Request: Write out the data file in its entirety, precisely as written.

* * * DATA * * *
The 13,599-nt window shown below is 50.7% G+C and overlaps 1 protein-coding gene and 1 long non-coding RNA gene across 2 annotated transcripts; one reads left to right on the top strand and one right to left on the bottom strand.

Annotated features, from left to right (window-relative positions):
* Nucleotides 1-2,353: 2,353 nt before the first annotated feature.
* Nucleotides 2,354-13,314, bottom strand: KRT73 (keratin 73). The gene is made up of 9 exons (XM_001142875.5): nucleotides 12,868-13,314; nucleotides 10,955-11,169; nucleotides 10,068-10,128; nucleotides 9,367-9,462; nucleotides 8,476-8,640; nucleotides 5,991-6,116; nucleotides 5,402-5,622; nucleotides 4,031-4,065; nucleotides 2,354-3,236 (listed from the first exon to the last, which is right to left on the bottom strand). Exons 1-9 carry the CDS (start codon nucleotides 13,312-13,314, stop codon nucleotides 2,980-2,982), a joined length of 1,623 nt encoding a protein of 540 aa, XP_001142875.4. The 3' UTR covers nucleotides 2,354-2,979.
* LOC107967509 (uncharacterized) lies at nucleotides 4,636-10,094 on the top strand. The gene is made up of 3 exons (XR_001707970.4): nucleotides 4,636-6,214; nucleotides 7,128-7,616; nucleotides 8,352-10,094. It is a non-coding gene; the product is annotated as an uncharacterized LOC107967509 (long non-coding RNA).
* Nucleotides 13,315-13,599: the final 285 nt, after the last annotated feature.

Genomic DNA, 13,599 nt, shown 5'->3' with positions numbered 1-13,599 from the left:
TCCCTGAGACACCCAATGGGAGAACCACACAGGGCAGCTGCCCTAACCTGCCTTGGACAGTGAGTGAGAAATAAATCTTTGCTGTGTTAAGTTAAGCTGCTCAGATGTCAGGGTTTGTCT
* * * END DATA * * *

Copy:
The 13,599-nt window shown below is 50.7% G+C and overlaps 1 protein-coding gene and 1 long non-coding RNA gene across 2 annotated transcripts; one reads left to right on the top strand and one right to left on the bottom strand.

Annotated features, from left to right (window-relative positions):
* Nucleotides 1-2,353: 2,353 nt before the first annotated feature.
* Nucleotides 2,354-13,314, bottom strand: KRT73 (keratin 73). The gene is made up of 9 exons (XM_001142875.5): nucleotides 12,868-13,314; nucleotides 10,955-11,169; nucleotides 10,068-10,128; nucleotides 9,367-9,462; nucleotides 8,476-8,640; nucleotides 5,991-6,116; nucleotides 5,402-5,622; nucleotides 4,031-4,065; nucleotides 2,354-3,236 (listed from the first exon to the last, which is right to left on the bottom strand). Exons 1-9 carry the CDS (start codon nucleotides 13,312-13,314, stop codon nucleotides 2,980-2,982), a joined length of 1,623 nt encoding a protein of 540 aa, XP_001142875.4. The 3' UTR covers nucleotides 2,354-2,979.
* LOC107967509 (uncharacterized) lies at nucleotides 4,636-10,094 on the top strand. The gene is made up of 3 exons (XR_001707970.4): nucleotides 4,636-6,214; nucleotides 7,128-7,616; nucleotides 8,352-10,094. It is a non-coding gene; the product is annotated as an uncharacterized LOC107967509 (long non-coding RNA).
* Nucleotides 13,315-13,599: the final 285 nt, after the last annotated feature.

Genomic DNA, 13,599 nt, shown 5'->3' with positions numbered 1-13,599 from the left:
TCCCTGAGACACCCAATGGGAGAACCACACAGGGCAGCTGCCCTAACCTGCCTTGGACAGTGAGTGAGAAATAAATCTTTGCTGTGTTAAGTTAAGCTGCTCAGATGTCAGGGTTTGTCT